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Frank Speiser – Using Tech to Sound Human

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You try to use data to help someone sound more human. Can you explain how data helps us to have meaningful conversations at scale?

It’s not any different from what we have always done. When you come across something useful and pick up the phone to call someone, you are exchanging data, just on a peer-to-peer model, right?

It’s like we all have independently-owned TV stations. I broadcast, but then I can get feedback to change things. Data lets you know whether or not you are connecting with people, and it lets you assess what the appetite is for what you want to share

Everybody talks about how social has changed everything, but really, social is just the next iteration in broadcast media. It’s not a conversational medium for the most part. It’s like we all have independently-owned TV stations. I broadcast, but then I can get feedback to change things. Data lets you know whether or not you are connecting with people, and it lets you assess what the appetite is for what you want to share.

If you have something important, data can help you overcome your selec- tion-bias and avoid missing your audience. I think that is probably the most important role for it, because by nature it is our tendency to think what you’re going to say is the most important—if you count, in a set of one, it’s definitely the most important thing.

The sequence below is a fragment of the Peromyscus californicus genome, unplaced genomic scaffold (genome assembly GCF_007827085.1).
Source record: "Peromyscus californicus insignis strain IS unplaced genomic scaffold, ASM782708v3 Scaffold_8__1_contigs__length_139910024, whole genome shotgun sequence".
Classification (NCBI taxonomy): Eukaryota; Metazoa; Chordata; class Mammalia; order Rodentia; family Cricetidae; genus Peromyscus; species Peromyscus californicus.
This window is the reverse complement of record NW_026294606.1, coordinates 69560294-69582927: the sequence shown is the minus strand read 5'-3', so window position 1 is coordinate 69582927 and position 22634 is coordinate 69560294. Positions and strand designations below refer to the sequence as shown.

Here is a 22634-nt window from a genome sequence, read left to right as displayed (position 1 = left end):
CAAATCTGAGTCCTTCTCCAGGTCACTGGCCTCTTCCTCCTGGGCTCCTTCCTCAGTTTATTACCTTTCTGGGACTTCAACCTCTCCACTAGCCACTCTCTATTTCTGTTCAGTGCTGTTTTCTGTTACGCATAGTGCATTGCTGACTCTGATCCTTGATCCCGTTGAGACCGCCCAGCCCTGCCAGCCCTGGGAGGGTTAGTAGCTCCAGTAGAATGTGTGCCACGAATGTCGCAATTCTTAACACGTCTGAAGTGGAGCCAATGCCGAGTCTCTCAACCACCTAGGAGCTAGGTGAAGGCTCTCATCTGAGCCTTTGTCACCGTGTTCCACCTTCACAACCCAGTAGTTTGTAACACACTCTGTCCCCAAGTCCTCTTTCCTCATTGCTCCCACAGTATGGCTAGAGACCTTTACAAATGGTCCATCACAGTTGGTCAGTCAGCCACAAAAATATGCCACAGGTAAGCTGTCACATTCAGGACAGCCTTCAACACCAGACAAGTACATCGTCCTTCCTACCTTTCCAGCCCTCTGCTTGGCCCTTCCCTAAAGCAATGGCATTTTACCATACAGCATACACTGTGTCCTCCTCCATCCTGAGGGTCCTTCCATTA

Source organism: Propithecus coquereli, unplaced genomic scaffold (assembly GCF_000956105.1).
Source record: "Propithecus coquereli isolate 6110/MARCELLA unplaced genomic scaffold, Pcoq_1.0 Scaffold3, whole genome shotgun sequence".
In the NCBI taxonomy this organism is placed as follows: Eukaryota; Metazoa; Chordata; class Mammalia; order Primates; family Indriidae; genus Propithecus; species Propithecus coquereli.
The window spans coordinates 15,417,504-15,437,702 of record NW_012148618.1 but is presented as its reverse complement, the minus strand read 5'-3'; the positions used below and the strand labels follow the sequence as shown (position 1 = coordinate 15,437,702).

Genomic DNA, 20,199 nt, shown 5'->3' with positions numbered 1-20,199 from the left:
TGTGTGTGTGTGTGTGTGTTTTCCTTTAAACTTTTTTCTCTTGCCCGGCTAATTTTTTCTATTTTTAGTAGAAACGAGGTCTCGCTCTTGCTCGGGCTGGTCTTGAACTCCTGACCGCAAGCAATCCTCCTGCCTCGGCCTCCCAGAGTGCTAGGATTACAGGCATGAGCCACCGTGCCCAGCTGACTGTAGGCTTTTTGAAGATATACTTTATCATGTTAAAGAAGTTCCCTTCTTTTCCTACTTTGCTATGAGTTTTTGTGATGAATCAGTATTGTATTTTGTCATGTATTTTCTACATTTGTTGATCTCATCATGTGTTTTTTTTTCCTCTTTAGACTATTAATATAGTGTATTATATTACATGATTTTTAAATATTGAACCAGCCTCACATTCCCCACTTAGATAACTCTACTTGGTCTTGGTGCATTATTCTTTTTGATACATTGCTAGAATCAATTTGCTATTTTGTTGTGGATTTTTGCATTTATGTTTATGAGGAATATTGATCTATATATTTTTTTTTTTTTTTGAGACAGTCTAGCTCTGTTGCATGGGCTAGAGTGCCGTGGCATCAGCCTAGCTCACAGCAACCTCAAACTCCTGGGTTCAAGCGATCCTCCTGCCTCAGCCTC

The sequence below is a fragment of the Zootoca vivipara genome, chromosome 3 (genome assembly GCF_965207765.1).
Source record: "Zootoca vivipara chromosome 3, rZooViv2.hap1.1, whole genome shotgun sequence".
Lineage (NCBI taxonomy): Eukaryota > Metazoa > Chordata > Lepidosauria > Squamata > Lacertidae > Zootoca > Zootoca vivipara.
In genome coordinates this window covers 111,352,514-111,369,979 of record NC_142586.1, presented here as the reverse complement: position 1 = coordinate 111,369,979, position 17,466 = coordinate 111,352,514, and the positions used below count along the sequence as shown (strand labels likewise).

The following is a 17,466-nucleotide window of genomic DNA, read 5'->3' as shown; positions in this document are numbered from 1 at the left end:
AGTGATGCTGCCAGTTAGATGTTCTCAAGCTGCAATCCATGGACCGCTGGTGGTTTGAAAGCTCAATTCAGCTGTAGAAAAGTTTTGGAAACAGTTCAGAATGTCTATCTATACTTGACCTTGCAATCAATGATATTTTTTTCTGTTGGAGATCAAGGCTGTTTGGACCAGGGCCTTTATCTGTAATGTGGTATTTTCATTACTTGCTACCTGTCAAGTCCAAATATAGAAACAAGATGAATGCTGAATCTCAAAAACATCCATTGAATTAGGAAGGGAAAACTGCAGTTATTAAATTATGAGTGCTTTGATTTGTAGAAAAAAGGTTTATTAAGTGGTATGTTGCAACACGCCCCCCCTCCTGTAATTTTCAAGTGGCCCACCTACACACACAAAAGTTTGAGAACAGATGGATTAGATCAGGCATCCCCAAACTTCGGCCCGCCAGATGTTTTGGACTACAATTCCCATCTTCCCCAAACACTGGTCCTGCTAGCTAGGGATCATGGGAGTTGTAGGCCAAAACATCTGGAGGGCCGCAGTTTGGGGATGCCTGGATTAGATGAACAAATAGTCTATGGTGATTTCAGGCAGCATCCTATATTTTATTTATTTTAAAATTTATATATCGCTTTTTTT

As you start expanding the possible reach of your message, the odds of your being right drop dramatically. You go from being sure it’s the most important thing, but then, even in the example of your calling on the phone–now you’re only half as sure. When you open it up to a set of a thousand followers on Facebook or Twitter, your odds are pretty low that you are going to hit the best time to deliver your message if you are only polling yourself. Data on what people are topically connecting with allows you to model-out how to get the right messaging in front of the right people at the right time.

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Frank Speiser – Co-Founder of SocialFlow

Frank Speiser is the Co-Founder and Chief Product Officer of SocialFlow. He’s a huge proponent of non-coercive, voluntary interactions. For the past several years, he’s been active in advising startups in the NYC area and he’s spoken frequently on the ethics of technology and technology’s impact on journalism and the news. Frank has been programming since age 8, and doesn’t ever plan to stop. He has also dropped out of five different universities, and is really bad at doing what he is told. Frank lives in Connecticut with his wife and two great kids.